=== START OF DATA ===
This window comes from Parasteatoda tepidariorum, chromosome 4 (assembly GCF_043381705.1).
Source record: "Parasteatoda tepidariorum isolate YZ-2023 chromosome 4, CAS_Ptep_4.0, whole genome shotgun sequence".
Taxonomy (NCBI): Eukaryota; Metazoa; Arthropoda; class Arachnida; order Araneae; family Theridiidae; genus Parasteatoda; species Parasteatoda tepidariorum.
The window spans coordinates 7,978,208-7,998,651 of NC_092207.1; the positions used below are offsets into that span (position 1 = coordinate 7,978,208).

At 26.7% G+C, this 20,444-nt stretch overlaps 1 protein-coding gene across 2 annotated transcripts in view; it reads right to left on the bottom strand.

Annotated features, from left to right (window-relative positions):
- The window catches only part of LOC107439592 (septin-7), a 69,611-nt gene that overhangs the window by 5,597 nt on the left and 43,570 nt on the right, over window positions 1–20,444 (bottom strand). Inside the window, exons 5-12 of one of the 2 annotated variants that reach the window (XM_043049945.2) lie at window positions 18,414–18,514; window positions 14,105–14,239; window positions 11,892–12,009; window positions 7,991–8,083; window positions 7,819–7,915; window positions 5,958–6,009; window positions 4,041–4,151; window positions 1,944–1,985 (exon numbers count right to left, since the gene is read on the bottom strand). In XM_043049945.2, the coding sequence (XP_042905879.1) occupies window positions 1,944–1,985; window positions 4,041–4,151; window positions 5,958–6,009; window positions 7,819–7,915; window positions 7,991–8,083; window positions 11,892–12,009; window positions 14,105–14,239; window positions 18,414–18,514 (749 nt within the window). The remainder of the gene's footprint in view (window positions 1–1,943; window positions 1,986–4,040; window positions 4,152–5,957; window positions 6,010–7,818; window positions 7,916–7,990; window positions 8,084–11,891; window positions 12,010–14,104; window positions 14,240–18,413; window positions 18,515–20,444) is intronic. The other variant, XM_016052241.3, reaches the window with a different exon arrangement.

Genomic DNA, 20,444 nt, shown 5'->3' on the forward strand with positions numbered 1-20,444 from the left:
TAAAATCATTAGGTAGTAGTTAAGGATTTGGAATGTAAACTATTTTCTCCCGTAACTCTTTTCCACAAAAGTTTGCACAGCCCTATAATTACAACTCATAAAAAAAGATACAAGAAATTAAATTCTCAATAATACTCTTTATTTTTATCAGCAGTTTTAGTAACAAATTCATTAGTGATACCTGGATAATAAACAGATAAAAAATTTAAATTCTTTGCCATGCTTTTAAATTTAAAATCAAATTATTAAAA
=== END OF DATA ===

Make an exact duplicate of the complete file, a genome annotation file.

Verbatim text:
This window comes from Parasteatoda tepidariorum, chromosome 4 (assembly GCF_043381705.1).
Source record: "Parasteatoda tepidariorum isolate YZ-2023 chromosome 4, CAS_Ptep_4.0, whole genome shotgun sequence".
Taxonomy (NCBI): Eukaryota; Metazoa; Arthropoda; class Arachnida; order Araneae; family Theridiidae; genus Parasteatoda; species Parasteatoda tepidariorum.
The window spans coordinates 7,978,208-7,998,651 of NC_092207.1; the positions used below are offsets into that span (position 1 = coordinate 7,978,208).

At 26.7% G+C, this 20,444-nt stretch overlaps 1 protein-coding gene across 2 annotated transcripts in view; it reads right to left on the bottom strand.

Annotated features, from left to right (window-relative positions):
- The window catches only part of LOC107439592 (septin-7), a 69,611-nt gene that overhangs the window by 5,597 nt on the left and 43,570 nt on the right, over window positions 1–20,444 (bottom strand). Inside the window, exons 5-12 of one of the 2 annotated variants that reach the window (XM_043049945.2) lie at window positions 18,414–18,514; window positions 14,105–14,239; window positions 11,892–12,009; window positions 7,991–8,083; window positions 7,819–7,915; window positions 5,958–6,009; window positions 4,041–4,151; window positions 1,944–1,985 (exon numbers count right to left, since the gene is read on the bottom strand). In XM_043049945.2, the coding sequence (XP_042905879.1) occupies window positions 1,944–1,985; window positions 4,041–4,151; window positions 5,958–6,009; window positions 7,819–7,915; window positions 7,991–8,083; window positions 11,892–12,009; window positions 14,105–14,239; window positions 18,414–18,514 (749 nt within the window). The remainder of the gene's footprint in view (window positions 1–1,943; window positions 1,986–4,040; window positions 4,152–5,957; window positions 6,010–7,818; window positions 7,916–7,990; window positions 8,084–11,891; window positions 12,010–14,104; window positions 14,240–18,413; window positions 18,515–20,444) is intronic. The other variant, XM_016052241.3, reaches the window with a different exon arrangement.

Genomic DNA, 20,444 nt, shown 5'->3' on the forward strand with positions numbered 1-20,444 from the left:
TAAAATCATTAGGTAGTAGTTAAGGATTTGGAATGTAAACTATTTTCTCCCGTAACTCTTTTCCACAAAAGTTTGCACAGCCCTATAATTACAACTCATAAAAAAAGATACAAGAAATTAAATTCTCAATAATACTCTTTATTTTTATCAGCAGTTTTAGTAACAAATTCATTAGTGATACCTGGATAATAAACAGATAAAAAATTTAAATTCTTTGCCATGCTTTTAAATTTAAAATCAAATTATTAAAA